The exterior of former President Benjamin Harrison's house in Indianapolis.

photo by: Lee Lewellen

Preservation Magazine, Summer 2023

Presidential History Shines Anew in Indiana With Harrison House Restoration

The Benjamin Harrison Presidential Site in Indianapolis unveiled a multiyear restoration to the public in May. A 2019 historic structures report paved the way for the project, which focused heavily on the site’s centerpiece: the 23rd president’s 1875 Italianate house.

Aided by a $6 million capital campaign, the efforts took a holistic approach that sought to re-establish the intent of the 10,000-square-foot National Historic Landmark’s original design. The site’s president and CEO, Charles A. Hyde, says his team wanted to “revisit some of the choices that have been made over the last 150 years,” particularly during a major 1974 renovation. Crews repaired the slate roof, repointed about 10 percent of the structure’s 380,552 bricks, and shored up the four chimneys. Interior work involved repairing plaster throughout the house and adding custom wallpaper, handprinted by Bradbury & Bradbury, that matches Harrison’s wallpaper from the late 1800s.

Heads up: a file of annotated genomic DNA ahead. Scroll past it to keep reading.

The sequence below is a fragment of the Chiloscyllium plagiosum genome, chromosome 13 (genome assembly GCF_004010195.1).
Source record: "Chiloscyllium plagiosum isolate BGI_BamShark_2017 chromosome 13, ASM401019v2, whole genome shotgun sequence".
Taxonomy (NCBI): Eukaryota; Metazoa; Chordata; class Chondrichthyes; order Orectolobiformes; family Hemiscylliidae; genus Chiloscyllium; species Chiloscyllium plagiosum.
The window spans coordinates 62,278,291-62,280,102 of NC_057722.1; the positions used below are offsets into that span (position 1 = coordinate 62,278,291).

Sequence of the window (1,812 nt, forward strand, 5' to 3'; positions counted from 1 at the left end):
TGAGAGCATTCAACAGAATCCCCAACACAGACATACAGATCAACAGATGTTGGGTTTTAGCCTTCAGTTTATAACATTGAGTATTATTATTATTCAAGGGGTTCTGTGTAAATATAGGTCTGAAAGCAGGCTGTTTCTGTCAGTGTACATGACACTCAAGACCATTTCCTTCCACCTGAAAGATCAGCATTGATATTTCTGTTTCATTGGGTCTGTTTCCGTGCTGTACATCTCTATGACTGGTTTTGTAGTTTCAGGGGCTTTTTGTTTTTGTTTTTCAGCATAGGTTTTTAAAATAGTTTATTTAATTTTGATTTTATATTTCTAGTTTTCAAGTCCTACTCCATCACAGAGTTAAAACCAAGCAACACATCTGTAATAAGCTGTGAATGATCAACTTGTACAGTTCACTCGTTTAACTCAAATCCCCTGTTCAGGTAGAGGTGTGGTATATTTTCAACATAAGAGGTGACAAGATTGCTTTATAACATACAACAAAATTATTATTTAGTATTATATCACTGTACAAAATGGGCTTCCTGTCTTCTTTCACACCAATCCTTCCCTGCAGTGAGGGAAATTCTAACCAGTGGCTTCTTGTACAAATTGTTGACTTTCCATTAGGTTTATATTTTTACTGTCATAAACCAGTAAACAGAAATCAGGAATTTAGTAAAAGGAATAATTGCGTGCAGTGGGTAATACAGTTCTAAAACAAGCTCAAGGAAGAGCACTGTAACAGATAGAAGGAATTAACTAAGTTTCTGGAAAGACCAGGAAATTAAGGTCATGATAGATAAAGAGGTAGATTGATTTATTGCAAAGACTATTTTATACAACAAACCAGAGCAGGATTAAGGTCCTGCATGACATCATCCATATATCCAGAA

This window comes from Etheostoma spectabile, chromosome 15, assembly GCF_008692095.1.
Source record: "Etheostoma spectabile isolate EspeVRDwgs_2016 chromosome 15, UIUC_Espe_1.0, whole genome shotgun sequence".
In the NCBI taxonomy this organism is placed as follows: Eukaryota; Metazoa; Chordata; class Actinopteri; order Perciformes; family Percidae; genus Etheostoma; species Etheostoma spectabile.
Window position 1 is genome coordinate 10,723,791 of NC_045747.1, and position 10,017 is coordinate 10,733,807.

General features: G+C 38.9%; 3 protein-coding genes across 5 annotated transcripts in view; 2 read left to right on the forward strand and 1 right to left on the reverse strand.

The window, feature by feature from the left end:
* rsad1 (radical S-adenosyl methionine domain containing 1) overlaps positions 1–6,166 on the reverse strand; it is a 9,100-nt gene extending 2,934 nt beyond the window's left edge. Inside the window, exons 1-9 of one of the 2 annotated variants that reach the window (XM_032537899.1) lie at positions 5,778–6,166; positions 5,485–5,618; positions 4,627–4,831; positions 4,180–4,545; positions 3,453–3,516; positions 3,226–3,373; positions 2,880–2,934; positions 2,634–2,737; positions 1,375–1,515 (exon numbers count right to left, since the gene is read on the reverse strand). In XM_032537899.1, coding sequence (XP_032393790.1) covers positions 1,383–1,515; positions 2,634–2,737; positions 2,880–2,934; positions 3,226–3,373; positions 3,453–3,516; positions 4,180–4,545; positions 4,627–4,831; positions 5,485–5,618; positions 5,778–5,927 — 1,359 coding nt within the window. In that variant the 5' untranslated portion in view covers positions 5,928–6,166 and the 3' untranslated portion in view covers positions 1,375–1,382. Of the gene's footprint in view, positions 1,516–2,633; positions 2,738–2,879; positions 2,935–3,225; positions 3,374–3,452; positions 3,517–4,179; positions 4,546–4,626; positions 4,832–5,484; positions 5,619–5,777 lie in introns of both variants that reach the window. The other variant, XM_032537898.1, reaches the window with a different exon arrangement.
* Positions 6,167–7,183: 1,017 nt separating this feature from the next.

The team also removed offices that had been added on the third floor, restoring visual continuity to the space that once served as the house’s ballroom. A new glass wall separates a portion of the area that now holds the Harrison Family Presidential Research Library. “It was important to us to make sure that historians were aware of the tremendous resources that we had available,” Hyde says.

Tim O'Donnell is a former assistant editor at Preservation magazine. He spends most of his time reading about modern European history and hoping the Baltimore Orioles will turn their fortunes around. A Maryland native, he now lives in Brooklyn.

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